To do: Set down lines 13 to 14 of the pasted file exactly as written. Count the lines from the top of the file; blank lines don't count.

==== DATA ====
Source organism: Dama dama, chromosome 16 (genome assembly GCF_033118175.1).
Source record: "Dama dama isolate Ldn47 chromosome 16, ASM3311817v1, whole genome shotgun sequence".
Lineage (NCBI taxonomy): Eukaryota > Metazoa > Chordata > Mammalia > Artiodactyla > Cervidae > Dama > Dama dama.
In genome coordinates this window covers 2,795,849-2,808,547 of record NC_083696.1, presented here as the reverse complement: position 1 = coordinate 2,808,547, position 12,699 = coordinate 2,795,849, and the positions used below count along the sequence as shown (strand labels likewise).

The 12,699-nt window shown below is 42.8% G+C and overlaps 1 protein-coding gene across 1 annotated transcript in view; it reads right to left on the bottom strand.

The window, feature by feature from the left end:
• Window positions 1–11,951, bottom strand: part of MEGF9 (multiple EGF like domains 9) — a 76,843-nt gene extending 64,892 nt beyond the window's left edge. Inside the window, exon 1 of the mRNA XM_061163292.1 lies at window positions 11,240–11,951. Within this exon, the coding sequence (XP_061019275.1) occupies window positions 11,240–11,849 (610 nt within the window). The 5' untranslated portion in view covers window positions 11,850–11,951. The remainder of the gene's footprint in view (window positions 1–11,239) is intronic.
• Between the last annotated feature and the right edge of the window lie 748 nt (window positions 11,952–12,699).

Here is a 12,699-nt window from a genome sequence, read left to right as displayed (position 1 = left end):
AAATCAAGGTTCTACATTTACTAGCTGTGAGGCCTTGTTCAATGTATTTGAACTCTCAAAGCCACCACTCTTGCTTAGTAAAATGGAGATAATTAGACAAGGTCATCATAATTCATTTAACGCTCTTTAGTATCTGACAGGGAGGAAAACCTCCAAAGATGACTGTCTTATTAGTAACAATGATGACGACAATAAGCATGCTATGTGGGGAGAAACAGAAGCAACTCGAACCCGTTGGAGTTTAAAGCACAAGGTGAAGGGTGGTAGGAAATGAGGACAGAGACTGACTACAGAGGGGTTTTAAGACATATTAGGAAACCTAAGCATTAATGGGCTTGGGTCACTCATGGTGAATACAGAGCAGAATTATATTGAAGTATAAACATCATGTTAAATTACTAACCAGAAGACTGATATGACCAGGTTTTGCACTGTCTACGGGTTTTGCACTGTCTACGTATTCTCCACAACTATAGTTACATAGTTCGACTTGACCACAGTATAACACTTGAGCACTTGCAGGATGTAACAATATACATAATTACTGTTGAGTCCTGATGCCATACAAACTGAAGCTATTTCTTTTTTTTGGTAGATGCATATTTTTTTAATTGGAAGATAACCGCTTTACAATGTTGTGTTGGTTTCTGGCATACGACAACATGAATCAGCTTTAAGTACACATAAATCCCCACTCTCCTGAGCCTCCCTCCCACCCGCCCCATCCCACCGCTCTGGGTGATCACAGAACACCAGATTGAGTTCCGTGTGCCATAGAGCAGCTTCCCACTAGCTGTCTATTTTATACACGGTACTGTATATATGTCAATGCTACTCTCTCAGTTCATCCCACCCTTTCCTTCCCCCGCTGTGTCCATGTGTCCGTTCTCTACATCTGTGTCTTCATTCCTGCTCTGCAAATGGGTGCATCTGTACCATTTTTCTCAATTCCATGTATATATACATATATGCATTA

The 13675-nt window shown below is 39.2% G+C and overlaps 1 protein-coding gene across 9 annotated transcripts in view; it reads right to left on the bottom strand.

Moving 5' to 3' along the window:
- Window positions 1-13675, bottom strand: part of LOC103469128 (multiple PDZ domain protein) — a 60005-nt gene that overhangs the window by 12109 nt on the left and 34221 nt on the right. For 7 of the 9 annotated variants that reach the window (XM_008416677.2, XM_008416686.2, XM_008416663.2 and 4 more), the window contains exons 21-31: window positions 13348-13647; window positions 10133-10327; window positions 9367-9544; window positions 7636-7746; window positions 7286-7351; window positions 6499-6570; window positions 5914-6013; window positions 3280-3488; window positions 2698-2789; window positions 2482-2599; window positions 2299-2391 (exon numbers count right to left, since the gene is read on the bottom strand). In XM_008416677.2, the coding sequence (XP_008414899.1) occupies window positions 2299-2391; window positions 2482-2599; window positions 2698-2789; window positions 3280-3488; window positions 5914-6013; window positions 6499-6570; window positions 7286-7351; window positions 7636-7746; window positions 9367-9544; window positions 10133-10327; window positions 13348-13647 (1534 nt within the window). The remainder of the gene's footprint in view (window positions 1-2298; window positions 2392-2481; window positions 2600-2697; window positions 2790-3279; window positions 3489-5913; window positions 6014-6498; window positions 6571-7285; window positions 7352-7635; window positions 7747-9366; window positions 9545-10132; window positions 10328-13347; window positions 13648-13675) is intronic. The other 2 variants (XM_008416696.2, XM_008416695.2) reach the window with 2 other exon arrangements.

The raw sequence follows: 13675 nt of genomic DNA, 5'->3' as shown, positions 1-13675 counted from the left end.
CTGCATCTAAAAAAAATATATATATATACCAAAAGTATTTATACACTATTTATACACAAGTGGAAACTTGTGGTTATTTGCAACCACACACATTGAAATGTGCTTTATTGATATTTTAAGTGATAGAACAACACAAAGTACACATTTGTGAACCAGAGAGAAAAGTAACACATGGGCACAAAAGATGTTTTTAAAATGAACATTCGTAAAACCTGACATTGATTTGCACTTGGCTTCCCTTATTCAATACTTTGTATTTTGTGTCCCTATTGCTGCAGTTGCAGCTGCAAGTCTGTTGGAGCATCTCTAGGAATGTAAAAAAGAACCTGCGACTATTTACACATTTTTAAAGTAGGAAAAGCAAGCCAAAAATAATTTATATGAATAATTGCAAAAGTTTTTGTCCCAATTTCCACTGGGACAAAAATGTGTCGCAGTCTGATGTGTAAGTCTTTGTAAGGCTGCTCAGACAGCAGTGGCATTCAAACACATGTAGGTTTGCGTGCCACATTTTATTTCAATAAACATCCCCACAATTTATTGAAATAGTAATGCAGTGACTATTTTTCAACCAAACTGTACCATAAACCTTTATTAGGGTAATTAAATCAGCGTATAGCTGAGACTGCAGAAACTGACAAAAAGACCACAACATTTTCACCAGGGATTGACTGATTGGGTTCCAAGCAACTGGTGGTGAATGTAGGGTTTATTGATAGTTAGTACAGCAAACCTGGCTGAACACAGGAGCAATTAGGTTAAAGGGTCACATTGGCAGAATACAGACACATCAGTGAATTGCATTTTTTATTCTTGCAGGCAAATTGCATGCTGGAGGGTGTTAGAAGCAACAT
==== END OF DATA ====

- Window positions 1-13675, bottom strand: part of LOC103469128 (multiple PDZ domain protein) — a 60005-nt gene that overhangs the window by 12109 nt on the left and 34221 nt on the right. For 7 of the 9 annotated variants that reach the window (XM_008416677.2, XM_008416686.2, XM_008416663.2 and 4 more), the window contains exons 21-31: window positions 13348-13647; window positions 10133-10327; window positions 9367-9544; window positions 7636-7746; window positions 7286-7351; window positions 6499-6570; window positions 5914-6013; window positions 3280-3488; window positions 2698-2789; window positions 2482-2599; window positions 2299-2391 (exon numbers count right to left, since the gene is read on the bottom strand). In XM_008416677.2, the coding sequence (XP_008414899.1) occupies window positions 2299-2391; window positions 2482-2599; window positions 2698-2789; window positions 3280-3488; window positions 5914-6013; window positions 6499-6570; window positions 7286-7351; window positions 7636-7746; window positions 9367-9544; window positions 10133-10327; window positions 13348-13647 (1534 nt within the window). The remainder of the gene's footprint in view (window positions 1-2298; window positions 2392-2481; window positions 2600-2697; window positions 2790-3279; window positions 3489-5913; window positions 6014-6498; window positions 6571-7285; window positions 7352-7635; window positions 7747-9366; window positions 9545-10132; window positions 10328-13347; window positions 13648-13675) is intronic. The other 2 variants (XM_008416696.2, XM_008416695.2) reach the window with 2 other exon arrangements.

The raw sequence follows: 13675 nt of genomic DNA, 5'->3' as shown, positions 1-13675 counted from the left end.